Photogrammetry is a crucial process in creating aerial maps and models. Using strong machine learning algorithms and state of the art technology, you can create some of the best high-resolution aerial image formats. However, many industry-leading photogrammetry software come at a steep price. Therefore, making use of open-source and free software such as WebODM is a great option. In this article, let’s break down the basics of navigating your WebODM dashboard and how to use it.

What is WebODM?

WebODM is an open-source, free, extendable application, and API for drone image processing. It helps generate high-resolution Georeferenced Maps, Textured 3D Models, Elevation Models (DSM & DTM), and Point clouds.

Since WebODM is extendable, developers can use this feature to integrate it with other existing software such as AutoCAD or QGIS. Apart from creating image outputs, you can also analyze plant health, create GCPs (Ground Control Points), contours, and make accurate land measurements.

You can install WebODM as an offline desktop application, provided you have the required system configuration to do so. However, there’s also an option to install and run WebODM on a cloud server like AWS. The latter can save hardware costs and is generally cheaper.

How to use WebODM?

Once you have WebODM installed and running, understanding its interface and primary functions will not take long.

Dashboard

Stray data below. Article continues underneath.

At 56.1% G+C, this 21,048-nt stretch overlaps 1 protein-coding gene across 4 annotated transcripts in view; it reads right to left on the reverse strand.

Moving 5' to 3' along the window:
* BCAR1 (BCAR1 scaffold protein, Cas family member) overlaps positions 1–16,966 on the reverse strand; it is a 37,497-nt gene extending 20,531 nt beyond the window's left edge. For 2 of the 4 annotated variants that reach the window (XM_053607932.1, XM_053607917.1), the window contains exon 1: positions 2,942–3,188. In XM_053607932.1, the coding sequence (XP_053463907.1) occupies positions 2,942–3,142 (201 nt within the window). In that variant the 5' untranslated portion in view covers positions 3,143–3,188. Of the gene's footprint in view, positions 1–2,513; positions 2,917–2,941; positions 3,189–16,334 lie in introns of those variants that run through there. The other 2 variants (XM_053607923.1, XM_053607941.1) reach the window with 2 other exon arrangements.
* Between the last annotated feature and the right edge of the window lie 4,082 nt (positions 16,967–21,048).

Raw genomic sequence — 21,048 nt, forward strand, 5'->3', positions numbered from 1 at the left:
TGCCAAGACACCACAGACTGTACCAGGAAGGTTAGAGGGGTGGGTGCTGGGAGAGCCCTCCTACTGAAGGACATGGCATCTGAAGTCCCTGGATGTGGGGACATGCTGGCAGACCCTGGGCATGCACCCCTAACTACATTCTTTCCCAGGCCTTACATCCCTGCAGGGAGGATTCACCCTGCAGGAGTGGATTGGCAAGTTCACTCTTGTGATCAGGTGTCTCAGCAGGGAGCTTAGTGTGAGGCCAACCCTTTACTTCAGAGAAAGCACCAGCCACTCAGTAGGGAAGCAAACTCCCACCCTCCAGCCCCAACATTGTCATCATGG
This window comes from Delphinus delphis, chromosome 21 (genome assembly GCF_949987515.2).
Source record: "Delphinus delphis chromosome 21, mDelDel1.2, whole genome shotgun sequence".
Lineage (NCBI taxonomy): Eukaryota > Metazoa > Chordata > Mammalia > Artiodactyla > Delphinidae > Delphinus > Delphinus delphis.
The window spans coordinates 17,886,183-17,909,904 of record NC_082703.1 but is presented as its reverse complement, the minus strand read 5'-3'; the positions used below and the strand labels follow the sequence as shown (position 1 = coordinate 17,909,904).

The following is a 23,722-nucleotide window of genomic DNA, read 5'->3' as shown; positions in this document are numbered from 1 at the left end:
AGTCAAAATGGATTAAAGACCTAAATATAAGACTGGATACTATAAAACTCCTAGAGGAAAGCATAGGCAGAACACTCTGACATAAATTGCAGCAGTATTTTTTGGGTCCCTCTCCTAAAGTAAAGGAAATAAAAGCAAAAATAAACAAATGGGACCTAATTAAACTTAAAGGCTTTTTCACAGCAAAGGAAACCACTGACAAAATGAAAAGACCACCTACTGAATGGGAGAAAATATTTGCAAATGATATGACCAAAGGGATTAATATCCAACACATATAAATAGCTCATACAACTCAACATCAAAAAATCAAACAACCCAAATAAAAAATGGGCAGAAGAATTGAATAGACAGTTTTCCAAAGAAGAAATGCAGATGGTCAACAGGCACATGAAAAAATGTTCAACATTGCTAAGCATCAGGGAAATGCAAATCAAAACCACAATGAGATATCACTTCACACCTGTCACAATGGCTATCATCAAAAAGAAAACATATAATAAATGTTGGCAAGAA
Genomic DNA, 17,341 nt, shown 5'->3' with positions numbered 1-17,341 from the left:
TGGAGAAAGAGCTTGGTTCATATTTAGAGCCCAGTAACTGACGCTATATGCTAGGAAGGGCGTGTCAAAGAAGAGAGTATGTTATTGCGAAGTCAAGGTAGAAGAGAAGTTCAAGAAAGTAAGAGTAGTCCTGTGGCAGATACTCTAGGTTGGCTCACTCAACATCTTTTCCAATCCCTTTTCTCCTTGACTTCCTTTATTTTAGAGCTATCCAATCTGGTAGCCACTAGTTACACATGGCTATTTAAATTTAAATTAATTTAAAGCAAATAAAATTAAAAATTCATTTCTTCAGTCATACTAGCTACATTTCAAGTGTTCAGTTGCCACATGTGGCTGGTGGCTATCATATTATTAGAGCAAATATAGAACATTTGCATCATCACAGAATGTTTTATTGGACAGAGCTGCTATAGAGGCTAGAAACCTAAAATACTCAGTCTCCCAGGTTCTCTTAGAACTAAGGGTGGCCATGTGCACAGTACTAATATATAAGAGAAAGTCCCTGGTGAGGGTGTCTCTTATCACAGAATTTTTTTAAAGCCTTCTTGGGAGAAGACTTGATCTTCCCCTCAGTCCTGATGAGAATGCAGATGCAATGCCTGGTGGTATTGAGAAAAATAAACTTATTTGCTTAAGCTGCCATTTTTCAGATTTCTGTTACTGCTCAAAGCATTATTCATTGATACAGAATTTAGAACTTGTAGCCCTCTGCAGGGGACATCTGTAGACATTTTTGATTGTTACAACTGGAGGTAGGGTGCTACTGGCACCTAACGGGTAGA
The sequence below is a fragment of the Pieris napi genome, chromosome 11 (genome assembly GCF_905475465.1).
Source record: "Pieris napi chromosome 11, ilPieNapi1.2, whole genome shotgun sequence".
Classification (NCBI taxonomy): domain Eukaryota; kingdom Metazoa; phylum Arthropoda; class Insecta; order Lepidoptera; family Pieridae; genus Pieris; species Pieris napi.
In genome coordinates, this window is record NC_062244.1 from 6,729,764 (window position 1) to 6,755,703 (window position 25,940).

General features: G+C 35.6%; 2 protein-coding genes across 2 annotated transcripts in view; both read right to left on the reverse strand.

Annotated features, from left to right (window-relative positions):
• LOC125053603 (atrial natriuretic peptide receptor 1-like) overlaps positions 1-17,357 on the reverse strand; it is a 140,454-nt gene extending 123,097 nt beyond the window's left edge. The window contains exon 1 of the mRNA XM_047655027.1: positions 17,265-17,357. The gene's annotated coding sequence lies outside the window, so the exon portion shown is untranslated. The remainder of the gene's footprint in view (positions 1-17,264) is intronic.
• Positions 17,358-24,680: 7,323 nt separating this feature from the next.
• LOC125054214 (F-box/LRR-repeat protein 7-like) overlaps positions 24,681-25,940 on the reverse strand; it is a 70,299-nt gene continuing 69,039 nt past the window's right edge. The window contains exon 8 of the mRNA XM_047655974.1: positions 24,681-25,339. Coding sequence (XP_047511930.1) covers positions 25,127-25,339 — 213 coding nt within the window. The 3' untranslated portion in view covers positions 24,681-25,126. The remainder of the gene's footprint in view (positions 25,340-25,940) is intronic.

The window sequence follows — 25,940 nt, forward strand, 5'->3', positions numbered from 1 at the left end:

This is the standard WebODM dashboard. Here, you can add a new project, monitor the status of multiple projects, import the aerial images that you’ve captured, and run tasks.

Adding a Project

To begin image processing you will first need to create a project. Thus, begin by clicking on the ‘Add Project’ button to create a new project.

How to use webodm

In the pop-up window, enter your project name and a description (optional). Then click on ‘Create Project’.

How to use webodm

The created project now appears on the dashboard. To upload the aerial images for processing click on the Select Images and GCP. From the browse window, select your images and upload them. There should be a minimum of 5 images. Another important factor is image overlapping. As mentioned above, the images must at least overlap by 65%.

Once you finish uploading the images, the task will appear under your project and you can begin the image processing. Depending upon the resolution and number of images, an estimated time will be displayed in the status bar beside your task.

By default, WebODM creates several image outputs like Orthomosaics, Digital Surface Model (DSM), Plant Health, and Point Cloud. You can access the outputs as a 2D view or a 3D Mesh. In the following articles, we will look at how to access different outputs and create measurements in 2D and 3D views.